Does the Department of Energy really think it’s going to pull the wool over the eyes of the American people with its latest plan for storage of nuclear waste? Apparently so.
While Congress argues over deficits and debt limits, DOE continues to waste billions of dollars side-stepping issues and putting off the inevitable so they don’t have to wade into the unpleasant waters of actually stepping on someone’s toes – even though it’s their job.
It’s been 30 years since the government began looking for long-term solutions for disposing of nuclear waste. Ronald Reagan was president, the Cold War was still on, a gallon of gas cost $1.24 and Dallas was America’s favorite TV show.
The government, charged with finding a long-term disposal solution for this waste, studied the issue for years. Scientists said putting the waste in rock deep underground was the safest method. Yucca Mountain in Nevada was selected in 1987. Delays and lawsuits kept the site from opening in 1998 as planned.
Work continued and billions of dollars were spent preparing the Yucca Mountain facility, including $1.3 billion South Carolinians paid in utility surcharges specifically for that project.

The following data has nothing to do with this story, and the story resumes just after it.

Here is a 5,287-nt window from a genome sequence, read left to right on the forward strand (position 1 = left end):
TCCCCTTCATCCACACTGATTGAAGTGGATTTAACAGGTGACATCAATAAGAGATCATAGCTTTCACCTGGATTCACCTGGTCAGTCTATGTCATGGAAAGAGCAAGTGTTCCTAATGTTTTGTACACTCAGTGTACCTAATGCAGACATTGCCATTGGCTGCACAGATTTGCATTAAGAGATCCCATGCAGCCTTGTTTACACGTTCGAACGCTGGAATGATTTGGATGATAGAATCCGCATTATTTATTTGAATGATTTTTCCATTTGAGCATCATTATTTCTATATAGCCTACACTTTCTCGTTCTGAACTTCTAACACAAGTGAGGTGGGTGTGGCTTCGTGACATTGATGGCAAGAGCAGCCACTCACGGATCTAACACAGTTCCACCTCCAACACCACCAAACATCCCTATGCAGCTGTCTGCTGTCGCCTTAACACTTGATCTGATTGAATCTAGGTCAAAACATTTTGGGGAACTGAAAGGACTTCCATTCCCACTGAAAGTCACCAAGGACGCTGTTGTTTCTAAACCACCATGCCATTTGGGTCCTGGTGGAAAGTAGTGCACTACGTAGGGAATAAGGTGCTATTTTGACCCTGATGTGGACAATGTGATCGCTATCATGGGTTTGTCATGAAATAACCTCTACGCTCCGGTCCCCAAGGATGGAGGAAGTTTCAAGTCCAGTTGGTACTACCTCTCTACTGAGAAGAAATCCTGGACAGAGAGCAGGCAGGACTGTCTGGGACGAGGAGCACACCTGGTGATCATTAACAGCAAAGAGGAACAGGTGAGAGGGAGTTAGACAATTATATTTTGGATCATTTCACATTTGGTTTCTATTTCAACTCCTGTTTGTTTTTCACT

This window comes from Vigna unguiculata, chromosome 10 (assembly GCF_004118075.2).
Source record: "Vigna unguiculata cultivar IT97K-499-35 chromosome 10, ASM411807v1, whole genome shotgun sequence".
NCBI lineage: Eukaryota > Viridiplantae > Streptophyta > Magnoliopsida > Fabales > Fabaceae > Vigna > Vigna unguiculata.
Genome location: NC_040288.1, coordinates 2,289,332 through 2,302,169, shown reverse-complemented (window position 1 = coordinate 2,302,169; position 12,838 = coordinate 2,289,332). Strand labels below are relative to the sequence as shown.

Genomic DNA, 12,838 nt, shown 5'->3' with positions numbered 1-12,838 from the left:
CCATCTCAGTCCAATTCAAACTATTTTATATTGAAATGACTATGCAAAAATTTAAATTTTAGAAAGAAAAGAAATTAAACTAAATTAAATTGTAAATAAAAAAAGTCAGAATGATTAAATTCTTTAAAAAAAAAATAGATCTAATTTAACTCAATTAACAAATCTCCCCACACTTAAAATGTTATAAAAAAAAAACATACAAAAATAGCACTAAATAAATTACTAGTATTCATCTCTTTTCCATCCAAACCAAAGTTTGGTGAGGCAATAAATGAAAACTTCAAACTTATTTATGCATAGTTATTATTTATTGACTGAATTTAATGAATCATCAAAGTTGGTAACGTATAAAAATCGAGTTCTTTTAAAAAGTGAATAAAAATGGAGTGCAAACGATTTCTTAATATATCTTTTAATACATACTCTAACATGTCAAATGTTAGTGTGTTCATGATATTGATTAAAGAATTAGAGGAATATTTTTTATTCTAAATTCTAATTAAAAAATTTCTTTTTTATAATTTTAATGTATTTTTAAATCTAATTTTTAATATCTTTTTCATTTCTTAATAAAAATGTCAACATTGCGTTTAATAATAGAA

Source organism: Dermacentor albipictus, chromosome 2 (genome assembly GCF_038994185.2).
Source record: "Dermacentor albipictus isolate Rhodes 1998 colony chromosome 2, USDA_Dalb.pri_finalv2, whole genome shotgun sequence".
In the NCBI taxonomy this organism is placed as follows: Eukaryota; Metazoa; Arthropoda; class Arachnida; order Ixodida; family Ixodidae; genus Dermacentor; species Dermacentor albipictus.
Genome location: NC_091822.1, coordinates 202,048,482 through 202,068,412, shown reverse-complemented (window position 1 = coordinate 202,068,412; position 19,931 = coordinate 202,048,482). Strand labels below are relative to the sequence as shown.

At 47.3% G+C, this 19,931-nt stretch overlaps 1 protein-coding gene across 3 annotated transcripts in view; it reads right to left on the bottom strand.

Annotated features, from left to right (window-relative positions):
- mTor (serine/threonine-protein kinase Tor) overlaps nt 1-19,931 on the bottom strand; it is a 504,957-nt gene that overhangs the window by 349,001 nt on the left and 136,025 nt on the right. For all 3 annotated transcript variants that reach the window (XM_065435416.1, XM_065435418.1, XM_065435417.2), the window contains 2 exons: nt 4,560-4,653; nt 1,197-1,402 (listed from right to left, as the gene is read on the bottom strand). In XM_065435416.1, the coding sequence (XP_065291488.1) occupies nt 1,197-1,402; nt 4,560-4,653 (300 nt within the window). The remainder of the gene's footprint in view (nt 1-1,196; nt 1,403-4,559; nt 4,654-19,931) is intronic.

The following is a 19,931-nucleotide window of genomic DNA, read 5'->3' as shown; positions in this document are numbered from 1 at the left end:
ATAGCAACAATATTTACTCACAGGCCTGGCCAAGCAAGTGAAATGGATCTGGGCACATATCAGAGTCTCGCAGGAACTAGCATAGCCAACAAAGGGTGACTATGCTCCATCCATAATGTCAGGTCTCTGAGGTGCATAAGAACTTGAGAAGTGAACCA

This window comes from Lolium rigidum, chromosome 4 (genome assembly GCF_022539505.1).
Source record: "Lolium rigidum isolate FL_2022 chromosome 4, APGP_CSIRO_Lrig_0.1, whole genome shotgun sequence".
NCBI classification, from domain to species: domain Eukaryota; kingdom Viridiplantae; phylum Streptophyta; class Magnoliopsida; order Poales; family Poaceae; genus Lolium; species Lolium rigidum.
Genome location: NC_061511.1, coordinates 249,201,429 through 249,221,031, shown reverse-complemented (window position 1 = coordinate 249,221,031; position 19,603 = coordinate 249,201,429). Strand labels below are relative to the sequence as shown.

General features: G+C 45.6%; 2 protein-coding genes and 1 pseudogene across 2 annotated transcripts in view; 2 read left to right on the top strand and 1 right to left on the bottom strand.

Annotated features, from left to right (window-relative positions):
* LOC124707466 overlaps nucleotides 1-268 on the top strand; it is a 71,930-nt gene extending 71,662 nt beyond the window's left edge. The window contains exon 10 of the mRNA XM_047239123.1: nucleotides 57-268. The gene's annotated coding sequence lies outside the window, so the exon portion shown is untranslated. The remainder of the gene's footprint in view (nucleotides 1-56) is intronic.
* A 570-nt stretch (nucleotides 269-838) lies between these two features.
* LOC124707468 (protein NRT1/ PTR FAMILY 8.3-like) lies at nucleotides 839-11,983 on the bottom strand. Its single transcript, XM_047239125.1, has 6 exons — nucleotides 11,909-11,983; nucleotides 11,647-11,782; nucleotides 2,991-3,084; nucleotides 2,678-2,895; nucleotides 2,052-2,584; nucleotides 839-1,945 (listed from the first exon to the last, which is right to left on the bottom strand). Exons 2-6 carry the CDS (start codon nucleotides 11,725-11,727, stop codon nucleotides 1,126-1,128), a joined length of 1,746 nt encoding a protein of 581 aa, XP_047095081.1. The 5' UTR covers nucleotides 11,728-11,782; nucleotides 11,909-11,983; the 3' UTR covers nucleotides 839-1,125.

Meanwhile, this dangerous waste was sitting in temporary storage facilities at places like the Savannah River Site waiting for a permanent home.
Fast forward to 2008. Barack Obama is elected president and Harry Reid, a senator from Nevada, becomes Senate Majority Leader. His constituents decided they didn’t want all that waste in their state, so he managed to get funding for it stopped.
So another committee – this one with the important-sounding name Blue Ribbon Commission on America’s Nuclear Future – was charged with finding a solution. Its report has a significant focus on a “consent-based” approach to the siting of interim and permanent geological repositories. In other words: If the neighbors don’t like it, we won’t put it there.
Last week, DOE outlined its plan for dealing with this waste.
The only thing is, it doesn’t call for the goal to be reached until 2048. That’s 35 years. Those children born as the DOE was first talking about finding a storage solution will be 65 by then.
Worse, this new plan is fraught with issues that will most likely upend progress at every turn.
First there are the studies with the goal of having a pilot storage facility with limited capacity open by 2021. Next, there would be the full-scale temporary storage facility – opening by 2025.
Finally, the plan demands “demonstrable progress” be made on the siting and characterization of repository sites to facilitate the availability of a geological repository by 2048.
Harry Reid will be 109 years old by then.
All the while, Yucca Mountain sits idle, a testament to bad politics and bad government.
Notice about comments: